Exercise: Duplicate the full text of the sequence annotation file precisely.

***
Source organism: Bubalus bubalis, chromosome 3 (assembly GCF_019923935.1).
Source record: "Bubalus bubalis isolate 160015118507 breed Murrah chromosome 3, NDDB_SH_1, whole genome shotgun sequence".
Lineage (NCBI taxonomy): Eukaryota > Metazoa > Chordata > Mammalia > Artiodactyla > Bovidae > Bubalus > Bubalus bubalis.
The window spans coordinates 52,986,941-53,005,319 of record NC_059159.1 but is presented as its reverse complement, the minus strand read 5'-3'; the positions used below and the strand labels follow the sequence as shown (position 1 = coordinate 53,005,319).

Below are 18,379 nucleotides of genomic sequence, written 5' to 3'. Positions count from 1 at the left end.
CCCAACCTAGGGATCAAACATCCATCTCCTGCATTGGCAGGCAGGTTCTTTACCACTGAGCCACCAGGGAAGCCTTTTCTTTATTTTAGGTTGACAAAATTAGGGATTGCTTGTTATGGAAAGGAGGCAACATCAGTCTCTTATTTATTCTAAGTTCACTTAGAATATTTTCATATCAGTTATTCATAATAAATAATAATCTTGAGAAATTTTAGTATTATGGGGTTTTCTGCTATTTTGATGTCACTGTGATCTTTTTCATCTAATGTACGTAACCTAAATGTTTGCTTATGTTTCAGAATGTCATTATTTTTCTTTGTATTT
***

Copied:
Source organism: Bubalus bubalis, chromosome 3 (assembly GCF_019923935.1).
Source record: "Bubalus bubalis isolate 160015118507 breed Murrah chromosome 3, NDDB_SH_1, whole genome shotgun sequence".
Lineage (NCBI taxonomy): Eukaryota > Metazoa > Chordata > Mammalia > Artiodactyla > Bovidae > Bubalus > Bubalus bubalis.
The window spans coordinates 52,986,941-53,005,319 of record NC_059159.1 but is presented as its reverse complement, the minus strand read 5'-3'; the positions used below and the strand labels follow the sequence as shown (position 1 = coordinate 53,005,319).

Below are 18,379 nucleotides of genomic sequence, written 5' to 3'. Positions count from 1 at the left end.
CCCAACCTAGGGATCAAACATCCATCTCCTGCATTGGCAGGCAGGTTCTTTACCACTGAGCCACCAGGGAAGCCTTTTCTTTATTTTAGGTTGACAAAATTAGGGATTGCTTGTTATGGAAAGGAGGCAACATCAGTCTCTTATTTATTCTAAGTTCACTTAGAATATTTTCATATCAGTTATTCATAATAAATAATAATCTTGAGAAATTTTAGTATTATGGGGTTTTCTGCTATTTTGATGTCACTGTGATCTTTTTCATCTAATGTACGTAACCTAAATGTTTGCTTATGTTTCAGAATGTCATTATTTTTCTTTGTATTT